Robinhood has been in the news over the last few months for all the wrong reasons. The digital, discount brokerage made huge waves after it eliminated all trading fees. This put an incredible amount of pressure on other firms like TDAmeritrade, Charles Schwab, and others to eliminate their fees as well.
Of course, we later found that Robinhood made the bulk of their money on order flow. While it’s not as bad as most people think, their relationship with hedge fund Citadel did raise a lot of red flags and create a number of headaches during the GameStop meme frenzy.
Now, the company is wiping its upper lip and trying to go public. Anyone who bought into this disaster is now wondering what went wrong. That said, most of the market was warning you to walk away from this before it even happened.
Lesson one of all IPOs is simple. This is an exit for a lot of private investors. Almost everyone knows – but sadly not everyone – that private investors are able to sell stakes. So out go all the venture capitalists and drop this bag of whatever onto the public markets.
The stock opened at $38 today. It fell 11%. Why is anyone surprised? After the disaster that was Coinbase (NASDAQ:COIN), this is a company that is facing even worse press.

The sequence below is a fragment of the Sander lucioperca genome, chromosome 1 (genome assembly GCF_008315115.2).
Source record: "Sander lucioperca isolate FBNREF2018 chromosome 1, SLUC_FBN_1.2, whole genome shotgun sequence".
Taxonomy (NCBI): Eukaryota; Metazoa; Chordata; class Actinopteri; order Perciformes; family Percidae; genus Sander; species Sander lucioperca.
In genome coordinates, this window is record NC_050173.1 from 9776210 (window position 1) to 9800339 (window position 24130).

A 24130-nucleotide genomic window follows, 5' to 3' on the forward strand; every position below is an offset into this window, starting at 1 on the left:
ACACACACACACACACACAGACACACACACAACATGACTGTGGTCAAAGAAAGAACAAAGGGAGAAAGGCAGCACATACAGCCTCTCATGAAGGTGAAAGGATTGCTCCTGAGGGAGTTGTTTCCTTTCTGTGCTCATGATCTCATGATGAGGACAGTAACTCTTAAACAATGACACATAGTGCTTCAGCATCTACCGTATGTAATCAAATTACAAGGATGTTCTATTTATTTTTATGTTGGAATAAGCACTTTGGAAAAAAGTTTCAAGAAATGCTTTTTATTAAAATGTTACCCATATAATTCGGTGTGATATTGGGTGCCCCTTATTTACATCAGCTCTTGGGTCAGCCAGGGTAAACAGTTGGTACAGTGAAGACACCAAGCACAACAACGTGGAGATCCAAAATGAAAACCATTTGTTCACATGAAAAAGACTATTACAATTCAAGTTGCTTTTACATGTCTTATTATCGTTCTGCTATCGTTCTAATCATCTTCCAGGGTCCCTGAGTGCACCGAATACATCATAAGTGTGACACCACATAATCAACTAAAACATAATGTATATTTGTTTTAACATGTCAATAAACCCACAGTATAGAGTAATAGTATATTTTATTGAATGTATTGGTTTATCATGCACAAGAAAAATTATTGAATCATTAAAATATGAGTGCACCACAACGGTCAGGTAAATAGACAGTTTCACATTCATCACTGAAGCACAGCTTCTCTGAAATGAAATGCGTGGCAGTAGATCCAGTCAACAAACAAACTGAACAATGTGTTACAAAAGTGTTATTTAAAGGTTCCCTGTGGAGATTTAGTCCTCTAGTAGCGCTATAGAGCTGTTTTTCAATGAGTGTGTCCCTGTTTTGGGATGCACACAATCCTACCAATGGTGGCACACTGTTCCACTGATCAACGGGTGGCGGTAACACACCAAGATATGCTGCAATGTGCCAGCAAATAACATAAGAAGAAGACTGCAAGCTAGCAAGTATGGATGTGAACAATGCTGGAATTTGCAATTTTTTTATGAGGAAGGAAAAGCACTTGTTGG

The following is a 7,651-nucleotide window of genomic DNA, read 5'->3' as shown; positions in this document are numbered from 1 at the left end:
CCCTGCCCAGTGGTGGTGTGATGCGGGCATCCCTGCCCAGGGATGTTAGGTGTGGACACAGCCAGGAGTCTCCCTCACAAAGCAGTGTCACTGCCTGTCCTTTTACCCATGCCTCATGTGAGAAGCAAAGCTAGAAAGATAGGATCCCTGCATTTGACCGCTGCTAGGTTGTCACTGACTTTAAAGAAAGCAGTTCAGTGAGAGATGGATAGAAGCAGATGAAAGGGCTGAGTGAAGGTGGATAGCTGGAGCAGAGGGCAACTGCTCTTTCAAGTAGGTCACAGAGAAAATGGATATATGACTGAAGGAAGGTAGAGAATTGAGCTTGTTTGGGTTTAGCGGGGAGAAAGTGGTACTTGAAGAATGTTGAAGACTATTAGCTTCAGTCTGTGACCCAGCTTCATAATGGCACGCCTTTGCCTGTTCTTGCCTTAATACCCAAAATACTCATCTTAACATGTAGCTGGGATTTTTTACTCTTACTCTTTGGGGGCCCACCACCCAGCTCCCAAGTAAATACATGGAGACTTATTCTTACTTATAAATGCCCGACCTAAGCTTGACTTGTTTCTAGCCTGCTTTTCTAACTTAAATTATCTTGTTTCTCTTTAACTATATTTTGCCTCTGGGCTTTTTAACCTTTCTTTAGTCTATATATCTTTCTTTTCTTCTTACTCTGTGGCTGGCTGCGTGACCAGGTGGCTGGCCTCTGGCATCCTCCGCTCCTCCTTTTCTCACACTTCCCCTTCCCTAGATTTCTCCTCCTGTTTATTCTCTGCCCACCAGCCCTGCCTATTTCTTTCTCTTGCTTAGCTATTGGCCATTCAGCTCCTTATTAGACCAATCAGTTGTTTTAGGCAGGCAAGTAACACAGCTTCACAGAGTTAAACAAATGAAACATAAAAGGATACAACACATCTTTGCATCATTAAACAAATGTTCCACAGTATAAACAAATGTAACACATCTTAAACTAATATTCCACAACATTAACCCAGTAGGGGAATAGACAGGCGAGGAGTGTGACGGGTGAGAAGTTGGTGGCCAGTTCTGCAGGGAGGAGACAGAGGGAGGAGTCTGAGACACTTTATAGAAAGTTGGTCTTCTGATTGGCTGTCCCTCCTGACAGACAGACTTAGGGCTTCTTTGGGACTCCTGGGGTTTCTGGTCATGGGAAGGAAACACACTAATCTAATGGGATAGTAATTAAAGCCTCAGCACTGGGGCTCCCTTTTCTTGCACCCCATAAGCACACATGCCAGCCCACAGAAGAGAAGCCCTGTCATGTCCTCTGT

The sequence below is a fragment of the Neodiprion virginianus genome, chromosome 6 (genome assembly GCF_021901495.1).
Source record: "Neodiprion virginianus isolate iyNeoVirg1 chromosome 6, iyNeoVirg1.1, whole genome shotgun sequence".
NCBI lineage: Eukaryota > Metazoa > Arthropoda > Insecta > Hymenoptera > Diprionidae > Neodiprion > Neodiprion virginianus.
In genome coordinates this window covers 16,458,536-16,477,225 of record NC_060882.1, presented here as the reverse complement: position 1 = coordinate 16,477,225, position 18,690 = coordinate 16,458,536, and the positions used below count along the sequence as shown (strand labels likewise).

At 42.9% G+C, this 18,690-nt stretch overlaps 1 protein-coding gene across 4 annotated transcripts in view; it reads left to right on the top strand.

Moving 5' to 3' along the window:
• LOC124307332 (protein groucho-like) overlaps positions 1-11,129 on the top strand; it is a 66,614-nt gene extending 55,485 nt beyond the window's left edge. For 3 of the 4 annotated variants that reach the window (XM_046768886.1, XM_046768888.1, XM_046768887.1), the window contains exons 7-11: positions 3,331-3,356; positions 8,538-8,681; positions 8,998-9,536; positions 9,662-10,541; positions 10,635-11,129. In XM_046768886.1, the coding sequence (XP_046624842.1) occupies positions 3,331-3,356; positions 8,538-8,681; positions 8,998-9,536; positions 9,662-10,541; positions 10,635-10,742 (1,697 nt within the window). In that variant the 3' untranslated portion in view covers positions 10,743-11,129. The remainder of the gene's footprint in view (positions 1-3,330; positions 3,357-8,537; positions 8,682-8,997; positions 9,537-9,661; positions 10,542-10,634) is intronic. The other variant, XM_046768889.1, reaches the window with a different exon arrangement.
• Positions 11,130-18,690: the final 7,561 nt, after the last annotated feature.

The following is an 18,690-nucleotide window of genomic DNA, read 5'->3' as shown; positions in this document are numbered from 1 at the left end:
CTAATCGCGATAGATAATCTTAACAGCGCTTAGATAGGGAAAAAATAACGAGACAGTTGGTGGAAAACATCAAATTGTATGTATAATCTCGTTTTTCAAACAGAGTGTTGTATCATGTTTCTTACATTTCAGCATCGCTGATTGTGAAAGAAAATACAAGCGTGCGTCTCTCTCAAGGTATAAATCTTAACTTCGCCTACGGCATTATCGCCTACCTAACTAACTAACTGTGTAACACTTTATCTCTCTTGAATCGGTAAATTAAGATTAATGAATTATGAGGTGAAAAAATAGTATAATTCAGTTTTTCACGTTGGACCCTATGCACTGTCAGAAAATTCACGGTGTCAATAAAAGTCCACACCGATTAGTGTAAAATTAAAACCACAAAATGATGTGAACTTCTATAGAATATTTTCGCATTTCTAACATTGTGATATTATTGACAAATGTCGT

The company just paid a $70 million penalty due to FINRA violations tied to its outages and due diligence practices around options trading. It is going to have to pay about $30 million for violating anti-money laundering law, according to the State of New York.
And – let’s toss more gasoline on to this fire. FINRA is asking about the trading practices of some of its employees.
My question is this. Where was the SEC during this entire process? You can let a company that is facing securities problems and even criminal investigations go public? This is malpractice.
How to Trade IPOs
One last note. Listen. I avoid IPOs. I don’t do it. I don’t have much of a solid understanding of valuation ahead of time. So, I tend to wait until after the holding period for insiders. That means I’m waiting until employees can start selling their stock. It could be a few months or even longer. But once I have that time period behind me, I start to pay attention.
I will not buy an IPO until after that lockup expires AND the stock has broken above its IPO price. That’s a simple rule that you can use any time to improve your odds of success. The academic data suggests it will give you an edge if you’re willing to wait.